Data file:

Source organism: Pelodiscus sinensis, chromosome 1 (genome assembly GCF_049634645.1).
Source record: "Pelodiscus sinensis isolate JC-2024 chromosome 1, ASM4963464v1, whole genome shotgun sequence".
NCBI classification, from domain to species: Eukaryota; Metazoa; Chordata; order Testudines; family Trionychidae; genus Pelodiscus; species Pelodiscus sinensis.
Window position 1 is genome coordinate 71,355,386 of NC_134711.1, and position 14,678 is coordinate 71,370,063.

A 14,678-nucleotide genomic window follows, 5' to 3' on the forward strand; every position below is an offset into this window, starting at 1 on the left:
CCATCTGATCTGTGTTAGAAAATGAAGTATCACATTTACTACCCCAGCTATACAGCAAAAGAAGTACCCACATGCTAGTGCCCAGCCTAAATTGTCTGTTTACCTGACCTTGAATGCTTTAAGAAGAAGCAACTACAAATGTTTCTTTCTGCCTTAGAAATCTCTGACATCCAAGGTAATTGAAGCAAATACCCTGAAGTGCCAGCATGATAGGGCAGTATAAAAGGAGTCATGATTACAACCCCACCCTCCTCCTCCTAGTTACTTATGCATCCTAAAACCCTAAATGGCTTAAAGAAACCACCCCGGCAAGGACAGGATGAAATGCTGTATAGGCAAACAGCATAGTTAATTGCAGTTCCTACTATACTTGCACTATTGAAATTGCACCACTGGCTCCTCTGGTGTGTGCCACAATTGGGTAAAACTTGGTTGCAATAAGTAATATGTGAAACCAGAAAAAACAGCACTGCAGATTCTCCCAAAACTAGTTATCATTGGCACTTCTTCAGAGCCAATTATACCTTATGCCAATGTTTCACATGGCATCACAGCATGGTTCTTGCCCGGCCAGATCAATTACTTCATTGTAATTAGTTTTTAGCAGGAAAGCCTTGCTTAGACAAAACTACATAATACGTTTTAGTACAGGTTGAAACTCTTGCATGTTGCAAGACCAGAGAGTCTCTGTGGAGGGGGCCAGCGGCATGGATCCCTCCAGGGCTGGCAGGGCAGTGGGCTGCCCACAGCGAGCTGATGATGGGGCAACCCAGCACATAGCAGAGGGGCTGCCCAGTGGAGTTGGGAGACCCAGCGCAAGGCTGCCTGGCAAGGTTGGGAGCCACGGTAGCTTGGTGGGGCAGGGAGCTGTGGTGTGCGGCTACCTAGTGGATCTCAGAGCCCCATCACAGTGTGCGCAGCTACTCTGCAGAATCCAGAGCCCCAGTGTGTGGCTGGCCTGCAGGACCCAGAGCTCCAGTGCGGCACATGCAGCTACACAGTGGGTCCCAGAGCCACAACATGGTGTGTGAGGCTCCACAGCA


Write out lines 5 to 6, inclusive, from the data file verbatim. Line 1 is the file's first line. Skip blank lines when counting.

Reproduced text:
A 14,678-nucleotide genomic window follows, 5' to 3' on the forward strand; every position below is an offset into this window, starting at 1 on the left:
CCATCTGATCTGTGTTAGAAAATGAAGTATCACATTTACTACCCCAGCTATACAGCAAAAGAAGTACCCACATGCTAGTGCCCAGCCTAAATTGTCTGTTTACCTGACCTTGAATGCTTTAAGAAGAAGCAACTACAAATGTTTCTTTCTGCCTTAGAAATCTCTGACATCCAAGGTAATTGAAGCAAATACCCTGAAGTGCCAGCATGATAGGGCAGTATAAAAGGAGTCATGATTACAACCCCACCCTCCTCCTCCTAGTTACTTATGCATCCTAAAACCCTAAATGGCTTAAAGAAACCACCCCGGCAAGGACAGGATGAAATGCTGTATAGGCAAACAGCATAGTTAATTGCAGTTCCTACTATACTTGCACTATTGAAATTGCACCACTGGCTCCTCTGGTGTGTGCCACAATTGGGTAAAACTTGGTTGCAATAAGTAATATGTGAAACCAGAAAAAACAGCACTGCAGATTCTCCCAAAACTAGTTATCATTGGCACTTCTTCAGAGCCAATTATACCTTATGCCAATGTTTCACATGGCATCACAGCATGGTTCTTGCCCGGCCAGATCAATTACTTCATTGTAATTAGTTTTTAGCAGGAAAGCCTTGCTTAGACAAAACTACATAATACGTTTTAGTACAGGTTGAAACTCTTGCATGTTGCAAGACCAGAGAGTCTCTGTGGAGGGGGCCAGCGGCATGGATCCCTCCAGGGCTGGCAGGGCAGTGGGCTGCCCACAGCGAGCTGATGATGGGGCAACCCAGCACATAGCAGAGGGGCTGCCCAGTGGAGTTGGGAGACCCAGCGCAAGGCTGCCTGGCAAGGTTGGGAGCCACGGTAGCTTGGTGGGGCAGGGAGCTGTGGTGTGCGGCTACCTAGTGGATCTCAGAGCCCCATCACAGTGTGCGCAGCTACTCTGCAGAATCCAGAGCCCCAGTGTGTGGCTGGCCTGCAGGACCCAGAGCTCCAGTGCGGCACATGCAGCTACACAGTGGGTCCCAGAGCCACAACATGGTGTGTGAGGCTCCACAGCA